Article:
Hope is a Good Thing

An incredible piece of thought-provoking theatre has my mind on overdrive.  Last night, Parasite Drag, at the Elephant Theatre, was two hours of my life  very well spent.  It was a beautifully written play, well produced, directed and acted by people I adore.  The play was tough on the heart, as it dealt with how a mother’s suicide affected her three children.  As adults, they were a smoldering hot mess.

The recent stories of gay teen suicides due to bullying has caused me to lose sleep at night.  I will never understand this kind of hatred.  They needed hope, and understanding.  Don’t we all?  It’s my life experience that suicide is the worst to process for those left behind.  The unanswered questions can eat at the soul.

In high school there were a couple of kids, and one couldn’t help but wonder if there was anything they could do to have stopped it.  How do we let our kids get to a place where they have absolutely no hope and feel the ONLY answer to their pain is to end it?  Are we listening to them?  Are we offering them hope?  Are we reaching out to them and talking about uncomfortable things and really hearing why they are hurting?

If you read my blog you know how much I adore my mother.  I do for many reasons, but the one I’m most grateful about is that she CHOSE me.  She and my dad adopted one of my brothers and me because we needed love and parents.  I wake up every day grateful for this.  My “birth mom” was a family member, and I have always been grateful that she chose to have me, and that she chose to let me go.  I have had a good life because of it.  When I had my first child, I did go through some things.  I think it only natural to have some visceral resentment because I couldn’t imagine doing anything to endanger my child, let alone the kind of neglect that leads to giving her away?  A few years after that, the birth mom chose to violently take her own life.  She set herself on fire and drove her car off a cliff.  Yes, I just wrote that, and yes, it really happened.  That isn’t theatre.  It is a part of my life.  It is one of the hard parts I carry with me, and because I have such a wonderful mother, I feel guilty even thinking about it sometimes.  What on Earth could have made her feel so hopeless?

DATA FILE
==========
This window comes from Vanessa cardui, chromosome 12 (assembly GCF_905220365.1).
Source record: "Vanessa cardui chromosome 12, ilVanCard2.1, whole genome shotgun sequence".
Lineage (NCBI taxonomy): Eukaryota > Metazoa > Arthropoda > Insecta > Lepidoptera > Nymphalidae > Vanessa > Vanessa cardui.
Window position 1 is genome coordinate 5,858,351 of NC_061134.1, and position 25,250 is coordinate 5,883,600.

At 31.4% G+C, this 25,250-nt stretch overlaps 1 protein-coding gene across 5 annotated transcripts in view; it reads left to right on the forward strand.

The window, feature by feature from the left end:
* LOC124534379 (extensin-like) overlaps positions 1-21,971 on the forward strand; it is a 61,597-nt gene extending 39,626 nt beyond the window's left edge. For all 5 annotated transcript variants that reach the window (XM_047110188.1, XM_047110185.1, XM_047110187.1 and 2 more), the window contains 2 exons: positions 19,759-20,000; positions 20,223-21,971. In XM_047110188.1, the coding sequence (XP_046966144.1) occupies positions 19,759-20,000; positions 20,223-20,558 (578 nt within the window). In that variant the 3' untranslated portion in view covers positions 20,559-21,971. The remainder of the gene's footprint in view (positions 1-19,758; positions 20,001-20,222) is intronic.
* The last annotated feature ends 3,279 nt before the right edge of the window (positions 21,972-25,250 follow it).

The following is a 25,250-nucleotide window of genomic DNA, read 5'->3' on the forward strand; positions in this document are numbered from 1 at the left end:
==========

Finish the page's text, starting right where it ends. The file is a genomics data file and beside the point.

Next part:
My only solution is to continue to be hopeful myself.  That is the kind of life I want to lead.  That is the kind of life I want to make sure my children lead.  I don’t want to be too busy, too swamped, or too overwhelmed to listen to them, my friends, or anyone else I love.

During some very tough times, I tape this quote somewhere where I can read it, daily:

“Hope is a good thing, maybe the best of things, and no good thing ever dies.”  -Stephen King



  1. Gilberta said,

    October 3, 2010 at 11:44 am

    No need to ever feel guilty she loved you making sure you were safe. I love and think about her often and thank her for giving me you and your brother.

    Big Hugs


  2. Nicole said,

    October 3, 2010 at 4:18 pm

    I needed this today . . . in a big huge way! Wow Heather, you have courage in addition to hope. I love you.

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